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3 Unspoken Lessons Gifted Through Experience

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As a young child, I was fascinated with stocks. The idea of being able to make calculated decisions that could potentially yield an increase in my initial investment became a thrilling game for me. Granted, my investments were as big as I was in my youthful years. However, my passion grew with every investment, and I knew I wanted to be in the financial world when I grew up. Eventually, I decided to become a wealth advisor. In doing so, I realized I was stepping into a highly male-dominated industry. Naturally, I immersed myself in learning to gain a competitive edge among my peers and colleagues.

“Experience is the teacher of all things.” Julius Caesar

As the years passed and my experience as a wealth advisor grew, so did my awareness of what unspoken lessons were vital in propelling my career trajectory. While I may have studied a wide range of industry best practices, and read various books on human behavior, none of my studies provided me with the three most distinct keys I needed in order to level up as an entrepreneur. These lessons were gained through experience – which is something that money can’t buy. Time had to run its course with me as one of the players in my career chess game.

Here are three unspoken lessons I gained through experience:

  1. Practice the art of a thank you. We live in a world that requires us to be efficient with our time – so for many people, a thank you comes in the form of an email or a social media comment. However, both mediums lack warmth and a true investment of time. There are two things that money can’t buy – time and youth. In this case, the impact is far greater when someone chooses to invest time in a handwritten thank you note. This gesture says, “I value you, and I wanted to invest my time in making sure you knew that,” versus, “This is a formality, so I wanted to check it off my list.” Remember that your actions speak for you too. Make sure you like what your actions say.
  2. Rethink the power of a tribe. Life – and business – are team sports. Having the right people on your team and a part of your tribe is imperative to your growth. These people should not just be cheerleaders – they should be people who can provide you with support and constructive feedback so that you can grow. Valued are those who dare to share key perspective – especially if it challenges the popular perspective. Therein often lies the exact guidance you need to thrive.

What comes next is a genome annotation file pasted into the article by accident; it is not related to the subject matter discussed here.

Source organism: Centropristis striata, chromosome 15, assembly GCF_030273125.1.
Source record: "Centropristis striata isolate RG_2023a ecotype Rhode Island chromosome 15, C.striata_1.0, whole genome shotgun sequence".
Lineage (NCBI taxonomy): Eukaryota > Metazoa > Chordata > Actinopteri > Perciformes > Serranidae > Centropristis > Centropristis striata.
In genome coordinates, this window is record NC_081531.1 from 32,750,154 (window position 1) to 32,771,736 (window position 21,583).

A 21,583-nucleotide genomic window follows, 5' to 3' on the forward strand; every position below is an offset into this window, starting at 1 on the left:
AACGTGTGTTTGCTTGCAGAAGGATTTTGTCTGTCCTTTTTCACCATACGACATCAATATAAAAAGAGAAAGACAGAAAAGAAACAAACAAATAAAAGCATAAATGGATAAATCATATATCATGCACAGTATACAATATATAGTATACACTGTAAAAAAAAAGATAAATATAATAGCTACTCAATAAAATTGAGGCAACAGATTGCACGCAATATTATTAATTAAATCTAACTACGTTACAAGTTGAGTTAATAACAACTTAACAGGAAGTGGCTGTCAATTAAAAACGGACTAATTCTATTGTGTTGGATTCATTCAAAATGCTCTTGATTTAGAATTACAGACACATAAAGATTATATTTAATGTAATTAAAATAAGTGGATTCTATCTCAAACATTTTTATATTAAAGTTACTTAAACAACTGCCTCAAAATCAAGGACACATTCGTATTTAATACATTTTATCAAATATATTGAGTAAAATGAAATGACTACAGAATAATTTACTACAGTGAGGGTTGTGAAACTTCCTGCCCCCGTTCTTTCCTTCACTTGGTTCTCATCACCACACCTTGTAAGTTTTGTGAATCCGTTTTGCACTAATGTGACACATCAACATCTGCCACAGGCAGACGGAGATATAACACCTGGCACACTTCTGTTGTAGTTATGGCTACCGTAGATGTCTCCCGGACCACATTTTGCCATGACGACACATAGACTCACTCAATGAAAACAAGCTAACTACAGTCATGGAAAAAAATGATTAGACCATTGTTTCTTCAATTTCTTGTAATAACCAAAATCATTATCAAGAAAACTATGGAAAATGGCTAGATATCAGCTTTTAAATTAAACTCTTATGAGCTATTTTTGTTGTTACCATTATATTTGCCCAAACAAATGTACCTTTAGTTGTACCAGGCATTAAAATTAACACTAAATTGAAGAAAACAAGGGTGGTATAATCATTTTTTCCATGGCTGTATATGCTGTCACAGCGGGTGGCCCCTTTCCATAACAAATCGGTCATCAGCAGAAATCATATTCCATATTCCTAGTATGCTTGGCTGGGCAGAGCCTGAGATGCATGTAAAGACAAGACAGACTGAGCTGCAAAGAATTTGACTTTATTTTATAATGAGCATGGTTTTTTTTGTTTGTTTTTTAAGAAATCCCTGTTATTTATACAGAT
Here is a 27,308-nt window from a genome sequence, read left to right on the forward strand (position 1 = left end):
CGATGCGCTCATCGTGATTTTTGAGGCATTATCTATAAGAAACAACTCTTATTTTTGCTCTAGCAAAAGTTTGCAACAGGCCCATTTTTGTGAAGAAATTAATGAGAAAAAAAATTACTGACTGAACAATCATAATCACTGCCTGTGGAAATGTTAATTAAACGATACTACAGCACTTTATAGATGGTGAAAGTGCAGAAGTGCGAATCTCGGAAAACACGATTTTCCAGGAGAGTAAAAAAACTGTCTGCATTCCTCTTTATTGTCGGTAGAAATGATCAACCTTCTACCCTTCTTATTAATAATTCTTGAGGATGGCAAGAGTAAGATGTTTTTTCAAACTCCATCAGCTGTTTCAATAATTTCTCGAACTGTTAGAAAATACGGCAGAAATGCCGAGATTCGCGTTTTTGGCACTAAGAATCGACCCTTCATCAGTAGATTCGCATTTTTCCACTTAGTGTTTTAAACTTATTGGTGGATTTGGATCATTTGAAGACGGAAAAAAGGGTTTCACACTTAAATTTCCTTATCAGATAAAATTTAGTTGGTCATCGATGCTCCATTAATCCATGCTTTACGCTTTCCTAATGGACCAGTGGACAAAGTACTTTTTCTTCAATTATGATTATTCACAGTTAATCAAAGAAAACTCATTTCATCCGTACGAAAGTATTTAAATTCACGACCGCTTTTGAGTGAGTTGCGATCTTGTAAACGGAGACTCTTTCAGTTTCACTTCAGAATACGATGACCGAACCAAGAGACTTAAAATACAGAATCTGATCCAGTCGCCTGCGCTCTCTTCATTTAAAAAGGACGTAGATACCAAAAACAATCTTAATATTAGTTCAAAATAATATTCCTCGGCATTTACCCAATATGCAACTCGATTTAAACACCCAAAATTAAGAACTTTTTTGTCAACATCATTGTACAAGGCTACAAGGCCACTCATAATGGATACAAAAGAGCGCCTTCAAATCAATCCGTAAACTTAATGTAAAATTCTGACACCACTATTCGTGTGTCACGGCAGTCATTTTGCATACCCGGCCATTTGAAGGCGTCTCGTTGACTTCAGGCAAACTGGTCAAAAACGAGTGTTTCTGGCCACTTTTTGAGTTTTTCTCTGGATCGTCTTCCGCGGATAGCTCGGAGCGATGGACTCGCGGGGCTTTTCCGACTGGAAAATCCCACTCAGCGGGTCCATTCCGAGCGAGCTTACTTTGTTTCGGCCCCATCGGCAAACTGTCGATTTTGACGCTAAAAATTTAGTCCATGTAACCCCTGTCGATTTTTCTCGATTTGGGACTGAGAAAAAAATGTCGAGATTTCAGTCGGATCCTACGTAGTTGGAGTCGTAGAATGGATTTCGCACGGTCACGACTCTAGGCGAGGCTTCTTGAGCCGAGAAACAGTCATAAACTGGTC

3. Implement “Off” Time. Building a brand and developing a career is demanding and requires a time investment above and beyond. Add to that the fact that we live in a world that is 24 / 7 where the expectation is often for business professionals to be available any day and any time. However, guidance can often come across as ill-advised when it comes from trusted counsel that is burnt out. All things – including our trusted devices like smartphones and computers – need time to recharge. Don’t be afraid to observe off-hours to serve your clients better.

Implementing these three best practices has been a game-changer for me. Through investing time in proper “thank yous,” I’ve connected on a much more personal level with clients and colleagues. By being selective with whom I allow into my tribe, I’ve fostered a network of support around me who often say the unpopular thing in order to serve my best interest. The constructive support I have received has allowed me to grow, which has been a gift. While implementing off time is more challenging than it appears to be, I have seen how my guidance has been more in-tune as I lead with a sharper perspective. However, the greatest lesson of all lies in the choice to share what you know so you can invest in others… it’s a lesson that gives back in priceless ways.

Letitia Berbaum is paving the way for future generations of female financial advisors. With over a decade of experience, Letitia has established a proven track record, helping her clientele become financially fit so that they can thrive through life’s ebbs and flows. As COO and partner at The Zandbergen Group, Letitia specializes in wealth management, asset transfer strategies for high net worth individuals and multi-generational families, and full-service strategic planning for business owners – from those seeking an entrepreneurial framework to those exploring an exit plan. She has earned the Accredited Investment Fiduciary® (AIF®) designation and holds both Series 7 and 66 securities registrations as well as Long Term Care Insurance, Life & Health, and Insurance licenses.

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Life

The Imbalanced Problem with Work/Life Balance

Balancing is for your checkbook, gymnastics, and nutrition; not for your people’s work/life ratio.

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Balance…it requires an equal distribution of value between two or more subjects to maintain steady composure and equitable proportionality. (more…)

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How to Find the Courage to Start New

Change is scary, but it’s a normal part of life.

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It’s 2023, a new year, new you, right? But how do we start over? How do we make the changes in our lives that we crave so much to see?  (more…)

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Failing is More Important Than Succeeding

Failure is an integral part of life as life is incomplete without failures.

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People often consider failure a stigma.  Society often doesn’t respect the people who failed and avoids and criticizes their actions. Failure is an integral part of life as life is incomplete without failures. Not to have endeavored is worse than failing in life as at some stage of your life you regret not having tried in your life.  (more…)

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5 Indicators of Unresolved Attachment Trauma

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Emotional Attachment Trauma

Trauma caused during specific stages of a child’s development, known as attachment trauma, can have lasting effects on a person’s sense of safety, security, predictability, and trust. This type of trauma is often the result of abuse, neglect, or inconsistent care from a primary caregiver.

Individuals who have not fully processed attachment trauma may display similar patterns of behavior and physical or psychological symptoms that negatively impact their adult lives, including the choices they make in relationships and business.